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Indigenous notions and practices on human rights accountability: a case study on oil violence and ecoterritorial conflict in the Peruvian Amazon

This project analyzes the relevance of a new human rights duty-bearer concept from a human rights users’ perspective. The project forms part of the broader inter-university and multidisciplinary iBOF research project ‘Future-Proofing Human Rights: developing thicker forms of accountability´.

Current debates on human rights in crisis acknowledge that, if human rights are to continue to offer a widely accepted framework for thinking about (social) justice, there is an urgent need to reconstruct the very notion of accountability on which it is pinned. Ground-breaking work is happening in relation to the issue of the notion of duty bearers. Growing acceptance exists, both within legal scholarship, and beyond, which recognizes a territorial State as the sole duty bearer as myopic and increasingly out of sync with realities on the ground.

However, debates are routinely conducted from a legalistic or institutional point of view. To date, only a limited number of studies mapped the perspectives of rights-holders on who they perceive as legally accountable. Given that to further explore (the need for) the development of an effective, coherent and locally relevant multiple human rights duty-bearer framework, the realities, and voices of rights holders have to be taken into account, more empirical research from an actor-centered perspective seems necessary. While the overall aim is to explore how thicker accountability for human rights violations can be achieved, so as to ensure better human rights protection in line with the everyday experience of rights holders, Sarah’s project aims at a more fine-grained analysis of constitutive elements of local understandings on (alternative, supplementary) duty bearers.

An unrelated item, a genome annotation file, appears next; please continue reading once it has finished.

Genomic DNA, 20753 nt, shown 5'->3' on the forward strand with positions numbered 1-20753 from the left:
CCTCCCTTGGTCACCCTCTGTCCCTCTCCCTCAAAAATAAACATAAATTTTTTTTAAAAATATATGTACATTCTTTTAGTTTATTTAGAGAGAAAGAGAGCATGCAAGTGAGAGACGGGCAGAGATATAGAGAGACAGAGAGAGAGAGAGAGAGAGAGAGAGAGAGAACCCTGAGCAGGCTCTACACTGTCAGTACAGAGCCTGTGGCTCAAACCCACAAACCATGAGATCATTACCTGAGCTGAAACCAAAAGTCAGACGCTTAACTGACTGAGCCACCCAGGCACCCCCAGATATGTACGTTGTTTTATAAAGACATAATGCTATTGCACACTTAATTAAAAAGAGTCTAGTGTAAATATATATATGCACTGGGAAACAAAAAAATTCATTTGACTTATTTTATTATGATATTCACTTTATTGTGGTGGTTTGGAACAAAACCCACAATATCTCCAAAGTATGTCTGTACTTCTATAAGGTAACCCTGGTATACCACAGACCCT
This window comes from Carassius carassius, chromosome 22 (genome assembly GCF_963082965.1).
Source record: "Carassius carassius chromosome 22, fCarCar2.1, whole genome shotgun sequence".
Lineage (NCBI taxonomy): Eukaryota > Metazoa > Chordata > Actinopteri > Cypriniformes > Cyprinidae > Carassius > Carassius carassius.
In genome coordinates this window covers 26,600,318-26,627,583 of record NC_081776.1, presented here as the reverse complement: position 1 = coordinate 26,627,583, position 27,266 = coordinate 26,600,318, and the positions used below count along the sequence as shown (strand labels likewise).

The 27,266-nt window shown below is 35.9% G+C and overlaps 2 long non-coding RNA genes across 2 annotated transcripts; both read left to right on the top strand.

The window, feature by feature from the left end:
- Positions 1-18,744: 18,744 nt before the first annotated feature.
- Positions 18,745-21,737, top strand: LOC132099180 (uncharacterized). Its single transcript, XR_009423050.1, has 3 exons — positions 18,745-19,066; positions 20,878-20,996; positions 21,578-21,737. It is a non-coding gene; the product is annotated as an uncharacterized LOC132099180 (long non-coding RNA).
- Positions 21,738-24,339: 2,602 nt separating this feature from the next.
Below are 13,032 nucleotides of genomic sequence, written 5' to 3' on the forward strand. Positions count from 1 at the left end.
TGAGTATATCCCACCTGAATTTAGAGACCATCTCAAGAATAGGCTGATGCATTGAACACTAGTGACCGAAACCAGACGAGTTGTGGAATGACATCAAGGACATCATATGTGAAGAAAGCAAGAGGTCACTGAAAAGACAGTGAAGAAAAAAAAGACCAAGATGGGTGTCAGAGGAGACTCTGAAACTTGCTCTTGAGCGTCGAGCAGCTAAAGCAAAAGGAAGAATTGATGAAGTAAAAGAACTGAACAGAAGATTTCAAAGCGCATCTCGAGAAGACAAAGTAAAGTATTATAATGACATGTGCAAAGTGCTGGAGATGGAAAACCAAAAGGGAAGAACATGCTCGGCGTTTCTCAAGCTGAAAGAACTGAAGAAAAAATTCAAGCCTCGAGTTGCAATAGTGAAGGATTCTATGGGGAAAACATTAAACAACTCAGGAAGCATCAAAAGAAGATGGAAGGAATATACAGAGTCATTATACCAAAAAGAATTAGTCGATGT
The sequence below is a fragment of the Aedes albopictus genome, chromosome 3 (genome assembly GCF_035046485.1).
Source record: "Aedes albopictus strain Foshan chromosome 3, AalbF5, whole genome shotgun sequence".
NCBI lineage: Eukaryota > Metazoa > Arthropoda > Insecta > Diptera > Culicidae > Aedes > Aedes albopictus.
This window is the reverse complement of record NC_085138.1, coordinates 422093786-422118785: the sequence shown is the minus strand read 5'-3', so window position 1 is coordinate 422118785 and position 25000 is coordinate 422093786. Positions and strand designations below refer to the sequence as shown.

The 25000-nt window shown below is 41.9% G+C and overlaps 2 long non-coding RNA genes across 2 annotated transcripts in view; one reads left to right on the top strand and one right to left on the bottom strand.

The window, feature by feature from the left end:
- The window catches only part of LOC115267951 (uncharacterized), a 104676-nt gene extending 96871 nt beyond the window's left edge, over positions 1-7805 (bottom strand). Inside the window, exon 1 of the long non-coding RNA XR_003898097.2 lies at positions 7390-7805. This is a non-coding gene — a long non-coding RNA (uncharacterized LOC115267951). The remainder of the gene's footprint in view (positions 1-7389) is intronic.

The project seeks to broaden understandings of transitional justice narratives and practices in aparadigmatic contexts.